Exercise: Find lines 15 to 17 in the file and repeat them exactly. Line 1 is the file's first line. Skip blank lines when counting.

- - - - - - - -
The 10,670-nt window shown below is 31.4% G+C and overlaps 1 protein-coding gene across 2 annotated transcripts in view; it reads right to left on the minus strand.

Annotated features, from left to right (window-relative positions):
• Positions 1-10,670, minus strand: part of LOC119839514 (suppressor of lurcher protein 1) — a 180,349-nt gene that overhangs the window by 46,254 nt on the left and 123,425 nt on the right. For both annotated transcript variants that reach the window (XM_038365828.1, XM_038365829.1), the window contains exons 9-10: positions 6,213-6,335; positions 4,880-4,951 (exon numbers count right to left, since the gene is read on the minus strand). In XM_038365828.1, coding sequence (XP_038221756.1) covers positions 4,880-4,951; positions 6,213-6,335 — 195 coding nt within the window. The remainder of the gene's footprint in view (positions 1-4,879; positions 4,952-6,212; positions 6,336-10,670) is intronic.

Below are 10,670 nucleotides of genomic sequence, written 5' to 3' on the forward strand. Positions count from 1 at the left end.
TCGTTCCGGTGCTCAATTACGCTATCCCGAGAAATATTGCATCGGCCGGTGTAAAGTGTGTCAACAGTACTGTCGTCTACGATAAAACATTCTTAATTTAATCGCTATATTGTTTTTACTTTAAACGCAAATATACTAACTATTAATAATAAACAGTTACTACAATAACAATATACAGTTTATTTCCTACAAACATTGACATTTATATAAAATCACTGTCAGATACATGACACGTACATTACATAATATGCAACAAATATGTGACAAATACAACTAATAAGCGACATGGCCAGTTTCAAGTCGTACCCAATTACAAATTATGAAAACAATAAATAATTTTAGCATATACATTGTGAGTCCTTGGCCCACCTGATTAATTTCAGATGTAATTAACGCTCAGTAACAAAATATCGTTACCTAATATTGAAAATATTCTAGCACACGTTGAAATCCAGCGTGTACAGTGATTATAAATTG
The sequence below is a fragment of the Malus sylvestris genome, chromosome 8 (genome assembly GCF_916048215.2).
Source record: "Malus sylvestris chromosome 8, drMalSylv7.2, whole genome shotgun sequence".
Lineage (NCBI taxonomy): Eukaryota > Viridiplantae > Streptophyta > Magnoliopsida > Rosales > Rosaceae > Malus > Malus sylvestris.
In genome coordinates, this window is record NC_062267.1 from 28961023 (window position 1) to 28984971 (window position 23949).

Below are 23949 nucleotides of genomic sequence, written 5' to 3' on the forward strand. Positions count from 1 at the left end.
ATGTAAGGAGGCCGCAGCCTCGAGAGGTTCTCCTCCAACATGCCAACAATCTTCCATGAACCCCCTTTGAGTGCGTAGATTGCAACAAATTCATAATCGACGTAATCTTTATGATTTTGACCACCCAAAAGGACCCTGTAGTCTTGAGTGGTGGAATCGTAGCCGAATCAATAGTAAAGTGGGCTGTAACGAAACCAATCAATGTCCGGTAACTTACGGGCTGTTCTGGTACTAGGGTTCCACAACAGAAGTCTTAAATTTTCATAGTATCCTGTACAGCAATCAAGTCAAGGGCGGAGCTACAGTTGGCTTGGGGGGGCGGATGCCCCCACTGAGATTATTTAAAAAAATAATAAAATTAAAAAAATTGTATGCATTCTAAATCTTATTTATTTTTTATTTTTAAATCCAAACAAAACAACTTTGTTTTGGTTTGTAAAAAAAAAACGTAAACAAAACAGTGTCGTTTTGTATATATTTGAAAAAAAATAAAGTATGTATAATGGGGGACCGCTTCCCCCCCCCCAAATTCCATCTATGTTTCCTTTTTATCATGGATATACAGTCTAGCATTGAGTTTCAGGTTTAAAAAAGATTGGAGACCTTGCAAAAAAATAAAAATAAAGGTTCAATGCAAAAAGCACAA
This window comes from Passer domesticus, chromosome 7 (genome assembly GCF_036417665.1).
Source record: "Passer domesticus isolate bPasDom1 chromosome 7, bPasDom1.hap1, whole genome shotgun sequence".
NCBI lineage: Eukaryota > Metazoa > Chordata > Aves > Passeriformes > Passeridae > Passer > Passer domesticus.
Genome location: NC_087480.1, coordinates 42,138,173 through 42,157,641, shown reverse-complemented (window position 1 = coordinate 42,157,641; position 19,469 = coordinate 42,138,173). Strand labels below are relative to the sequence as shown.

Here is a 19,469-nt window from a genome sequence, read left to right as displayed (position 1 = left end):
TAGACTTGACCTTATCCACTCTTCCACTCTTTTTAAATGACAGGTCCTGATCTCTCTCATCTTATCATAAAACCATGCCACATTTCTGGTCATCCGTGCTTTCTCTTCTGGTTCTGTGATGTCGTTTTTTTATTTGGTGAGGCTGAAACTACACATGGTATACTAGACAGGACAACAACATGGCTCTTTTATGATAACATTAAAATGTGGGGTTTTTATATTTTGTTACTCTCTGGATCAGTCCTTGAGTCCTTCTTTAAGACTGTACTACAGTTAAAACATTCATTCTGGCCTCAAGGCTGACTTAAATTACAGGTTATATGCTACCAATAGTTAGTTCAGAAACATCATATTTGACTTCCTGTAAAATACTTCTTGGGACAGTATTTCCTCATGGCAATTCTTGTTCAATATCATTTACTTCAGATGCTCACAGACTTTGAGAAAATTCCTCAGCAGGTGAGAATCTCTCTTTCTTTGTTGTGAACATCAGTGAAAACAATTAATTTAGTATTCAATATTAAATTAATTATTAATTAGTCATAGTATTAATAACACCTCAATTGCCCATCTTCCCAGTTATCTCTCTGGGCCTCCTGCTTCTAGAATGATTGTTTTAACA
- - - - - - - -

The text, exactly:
Genome location: NC_087480.1, coordinates 42,138,173 through 42,157,641, shown reverse-complemented (window position 1 = coordinate 42,157,641; position 19,469 = coordinate 42,138,173). Strand labels below are relative to the sequence as shown.

Here is a 19,469-nt window from a genome sequence, read left to right as displayed (position 1 = left end):
TAGACTTGACCTTATCCACTCTTCCACTCTTTTTAAATGACAGGTCCTGATCTCTCTCATCTTATCATAAAACCATGCCACATTTCTGGTCATCCGTGCTTTCTCTTCTGGTTCTGTGATGTCGTTTTTTTATTTGGTGAGGCTGAAACTACACATGGTATACTAGACAGGACAACAACATGGCTCTTTTATGATAACATTAAAATGTGGGGTTTTTATATTTTGTTACTCTCTGGATCAGTCCTTGAGTCCTTCTTTAAGACTGTACTACAGTTAAAACATTCATTCTGGCCTCAAGGCTGACTTAAATTACAGGTTATATGCTACCAATAGTTAGTTCAGAAACATCATATTTGACTTCCTGTAAAATACTTCTTGGGACAGTATTTCCTCATGGCAATTCTTGTTCAATATCATTTACTTCAGATGCTCACAGACTTTGAGAAAATTCCTCAGCAGGTGAGAATCTCTCTTTCTTTGTTGTGAACATCAGTGAAAACAATTAATTTAGTATTCAATATTAAATTAATTATTAATTAGTCATAGTATTAATAACACCTCAATTGCCCATCTTCCCAGTTATCTCTCTGGGCCTCCTGCTTCTAGAATGATTGTTTTAACA